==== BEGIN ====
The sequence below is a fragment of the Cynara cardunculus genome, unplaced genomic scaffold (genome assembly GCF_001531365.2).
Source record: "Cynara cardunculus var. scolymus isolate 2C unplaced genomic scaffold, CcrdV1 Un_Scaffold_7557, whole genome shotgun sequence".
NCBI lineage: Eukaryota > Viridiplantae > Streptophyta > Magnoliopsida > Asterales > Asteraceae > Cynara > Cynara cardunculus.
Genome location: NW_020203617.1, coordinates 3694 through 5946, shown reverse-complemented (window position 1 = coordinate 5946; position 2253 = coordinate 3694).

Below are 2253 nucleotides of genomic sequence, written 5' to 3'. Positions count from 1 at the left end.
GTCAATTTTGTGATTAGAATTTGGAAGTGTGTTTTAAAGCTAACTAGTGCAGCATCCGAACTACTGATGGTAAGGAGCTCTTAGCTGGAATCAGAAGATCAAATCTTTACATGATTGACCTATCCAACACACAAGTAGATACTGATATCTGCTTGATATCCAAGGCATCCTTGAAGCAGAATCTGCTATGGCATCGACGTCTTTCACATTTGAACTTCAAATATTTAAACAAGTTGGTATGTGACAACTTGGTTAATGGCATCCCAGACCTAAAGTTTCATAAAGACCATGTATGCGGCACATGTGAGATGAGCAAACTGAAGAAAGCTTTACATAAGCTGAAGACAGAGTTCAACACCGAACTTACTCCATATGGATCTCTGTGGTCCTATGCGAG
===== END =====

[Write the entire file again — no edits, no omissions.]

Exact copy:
The sequence below is a fragment of the Cynara cardunculus genome, unplaced genomic scaffold (genome assembly GCF_001531365.2).
Source record: "Cynara cardunculus var. scolymus isolate 2C unplaced genomic scaffold, CcrdV1 Un_Scaffold_7557, whole genome shotgun sequence".
NCBI lineage: Eukaryota > Viridiplantae > Streptophyta > Magnoliopsida > Asterales > Asteraceae > Cynara > Cynara cardunculus.
Genome location: NW_020203617.1, coordinates 3694 through 5946, shown reverse-complemented (window position 1 = coordinate 5946; position 2253 = coordinate 3694).

Below are 2253 nucleotides of genomic sequence, written 5' to 3'. Positions count from 1 at the left end.
GTCAATTTTGTGATTAGAATTTGGAAGTGTGTTTTAAAGCTAACTAGTGCAGCATCCGAACTACTGATGGTAAGGAGCTCTTAGCTGGAATCAGAAGATCAAATCTTTACATGATTGACCTATCCAACACACAAGTAGATACTGATATCTGCTTGATATCCAAGGCATCCTTGAAGCAGAATCTGCTATGGCATCGACGTCTTTCACATTTGAACTTCAAATATTTAAACAAGTTGGTATGTGACAACTTGGTTAATGGCATCCCAGACCTAAAGTTTCATAAAGACCATGTATGCGGCACATGTGAGATGAGCAAACTGAAGAAAGCTTTACATAAGCTGAAGACAGAGTTCAACACCGAACTTACTCCATATGGATCTCTGTGGTCCTATGCGAG